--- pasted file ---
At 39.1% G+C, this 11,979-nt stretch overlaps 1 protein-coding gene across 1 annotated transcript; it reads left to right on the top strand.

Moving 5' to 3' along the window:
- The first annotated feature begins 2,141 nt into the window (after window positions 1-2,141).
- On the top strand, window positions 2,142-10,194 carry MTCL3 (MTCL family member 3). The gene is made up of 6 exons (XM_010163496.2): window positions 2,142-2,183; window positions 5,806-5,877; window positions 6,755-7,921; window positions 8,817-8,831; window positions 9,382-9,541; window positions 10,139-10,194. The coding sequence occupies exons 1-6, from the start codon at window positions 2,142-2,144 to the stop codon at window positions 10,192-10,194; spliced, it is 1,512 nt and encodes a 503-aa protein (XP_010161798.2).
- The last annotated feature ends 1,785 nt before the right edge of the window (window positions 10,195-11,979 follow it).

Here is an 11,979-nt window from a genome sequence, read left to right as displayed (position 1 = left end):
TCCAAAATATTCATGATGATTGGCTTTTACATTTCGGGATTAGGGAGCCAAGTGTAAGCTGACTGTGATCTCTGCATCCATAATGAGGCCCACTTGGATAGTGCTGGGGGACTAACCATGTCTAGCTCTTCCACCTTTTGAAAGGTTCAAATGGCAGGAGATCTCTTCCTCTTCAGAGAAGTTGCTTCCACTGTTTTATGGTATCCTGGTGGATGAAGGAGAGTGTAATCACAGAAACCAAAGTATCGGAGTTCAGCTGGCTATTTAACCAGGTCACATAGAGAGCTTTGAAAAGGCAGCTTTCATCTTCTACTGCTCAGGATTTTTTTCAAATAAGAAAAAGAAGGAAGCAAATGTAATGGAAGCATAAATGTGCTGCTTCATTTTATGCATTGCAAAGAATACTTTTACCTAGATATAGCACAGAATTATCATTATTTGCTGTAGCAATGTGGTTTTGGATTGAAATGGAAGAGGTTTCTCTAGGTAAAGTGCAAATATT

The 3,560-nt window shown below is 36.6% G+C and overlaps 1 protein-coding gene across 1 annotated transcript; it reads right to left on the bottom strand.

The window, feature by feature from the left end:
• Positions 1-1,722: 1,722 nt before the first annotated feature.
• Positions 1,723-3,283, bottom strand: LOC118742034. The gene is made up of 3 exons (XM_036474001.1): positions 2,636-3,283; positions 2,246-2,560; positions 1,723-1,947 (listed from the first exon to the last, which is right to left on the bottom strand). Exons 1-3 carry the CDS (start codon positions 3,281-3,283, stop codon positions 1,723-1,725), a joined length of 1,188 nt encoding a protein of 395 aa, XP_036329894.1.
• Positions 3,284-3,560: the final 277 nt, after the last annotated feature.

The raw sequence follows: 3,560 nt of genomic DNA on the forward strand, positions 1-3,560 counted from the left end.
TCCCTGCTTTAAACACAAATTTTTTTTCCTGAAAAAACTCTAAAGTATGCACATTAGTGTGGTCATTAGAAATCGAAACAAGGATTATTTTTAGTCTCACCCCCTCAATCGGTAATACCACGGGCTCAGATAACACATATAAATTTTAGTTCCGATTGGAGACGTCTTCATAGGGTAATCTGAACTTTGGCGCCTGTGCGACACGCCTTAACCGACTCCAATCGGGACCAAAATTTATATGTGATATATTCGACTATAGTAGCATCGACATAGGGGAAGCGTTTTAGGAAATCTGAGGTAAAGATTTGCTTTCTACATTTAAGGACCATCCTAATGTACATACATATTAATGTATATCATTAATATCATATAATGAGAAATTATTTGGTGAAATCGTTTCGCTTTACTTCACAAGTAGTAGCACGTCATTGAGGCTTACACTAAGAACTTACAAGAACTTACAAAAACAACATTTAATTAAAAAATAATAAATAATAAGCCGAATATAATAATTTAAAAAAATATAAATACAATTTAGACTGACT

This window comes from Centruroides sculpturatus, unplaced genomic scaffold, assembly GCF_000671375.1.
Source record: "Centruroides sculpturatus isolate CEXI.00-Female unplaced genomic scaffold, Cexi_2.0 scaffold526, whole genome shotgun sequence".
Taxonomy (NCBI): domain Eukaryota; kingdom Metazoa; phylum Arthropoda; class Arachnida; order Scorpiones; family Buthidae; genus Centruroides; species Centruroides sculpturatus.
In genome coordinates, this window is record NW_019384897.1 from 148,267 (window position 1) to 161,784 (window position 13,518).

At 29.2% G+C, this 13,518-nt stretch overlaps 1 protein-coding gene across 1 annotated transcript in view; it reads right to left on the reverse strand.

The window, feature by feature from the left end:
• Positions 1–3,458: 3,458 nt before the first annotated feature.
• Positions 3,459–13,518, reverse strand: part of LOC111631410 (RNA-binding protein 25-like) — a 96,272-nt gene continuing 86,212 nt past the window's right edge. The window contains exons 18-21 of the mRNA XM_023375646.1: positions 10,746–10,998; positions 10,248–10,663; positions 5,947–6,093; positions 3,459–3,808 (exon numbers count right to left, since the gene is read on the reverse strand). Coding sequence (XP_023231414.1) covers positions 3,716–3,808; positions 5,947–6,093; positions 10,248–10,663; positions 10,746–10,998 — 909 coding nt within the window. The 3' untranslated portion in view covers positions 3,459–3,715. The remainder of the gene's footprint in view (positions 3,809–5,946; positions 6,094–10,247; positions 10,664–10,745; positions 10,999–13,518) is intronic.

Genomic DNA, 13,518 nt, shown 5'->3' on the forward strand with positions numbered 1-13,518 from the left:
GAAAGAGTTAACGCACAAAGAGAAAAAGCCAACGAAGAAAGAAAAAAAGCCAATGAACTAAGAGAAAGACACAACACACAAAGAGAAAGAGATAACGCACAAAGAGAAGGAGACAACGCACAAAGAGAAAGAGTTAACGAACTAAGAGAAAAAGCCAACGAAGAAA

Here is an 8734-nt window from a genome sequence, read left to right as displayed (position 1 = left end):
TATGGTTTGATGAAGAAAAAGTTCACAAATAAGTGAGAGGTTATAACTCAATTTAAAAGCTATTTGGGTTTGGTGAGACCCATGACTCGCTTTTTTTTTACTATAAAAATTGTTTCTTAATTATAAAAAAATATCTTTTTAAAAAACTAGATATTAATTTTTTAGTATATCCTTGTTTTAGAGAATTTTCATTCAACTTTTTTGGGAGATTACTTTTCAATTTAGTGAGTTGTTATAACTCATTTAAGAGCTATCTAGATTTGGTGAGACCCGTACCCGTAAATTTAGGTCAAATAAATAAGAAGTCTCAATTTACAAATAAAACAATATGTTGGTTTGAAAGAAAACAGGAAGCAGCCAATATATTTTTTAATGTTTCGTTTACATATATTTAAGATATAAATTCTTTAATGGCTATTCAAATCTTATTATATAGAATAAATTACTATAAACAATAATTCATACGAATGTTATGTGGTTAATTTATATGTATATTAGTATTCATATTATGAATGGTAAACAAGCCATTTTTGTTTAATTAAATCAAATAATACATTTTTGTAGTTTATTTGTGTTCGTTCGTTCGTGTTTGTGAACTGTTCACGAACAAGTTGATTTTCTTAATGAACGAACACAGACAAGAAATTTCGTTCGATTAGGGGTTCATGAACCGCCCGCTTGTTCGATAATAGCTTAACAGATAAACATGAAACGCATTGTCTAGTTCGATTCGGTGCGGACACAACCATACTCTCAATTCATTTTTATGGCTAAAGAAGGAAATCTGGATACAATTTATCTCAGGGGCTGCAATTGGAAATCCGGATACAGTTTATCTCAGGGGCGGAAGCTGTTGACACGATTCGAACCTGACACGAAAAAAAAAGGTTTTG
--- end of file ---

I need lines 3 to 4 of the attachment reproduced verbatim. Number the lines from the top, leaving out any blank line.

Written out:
- The first annotated feature begins 2,141 nt into the window (after window positions 1-2,141).
- On the top strand, window positions 2,142-10,194 carry MTCL3 (MTCL family member 3). The gene is made up of 6 exons (XM_010163496.2): window positions 2,142-2,183; window positions 5,806-5,877; window positions 6,755-7,921; window positions 8,817-8,831; window positions 9,382-9,541; window positions 10,139-10,194. The coding sequence occupies exons 1-6, from the start codon at window positions 2,142-2,144 to the stop codon at window positions 10,192-10,194; spliced, it is 1,512 nt and encodes a 503-aa protein (XP_010161798.2).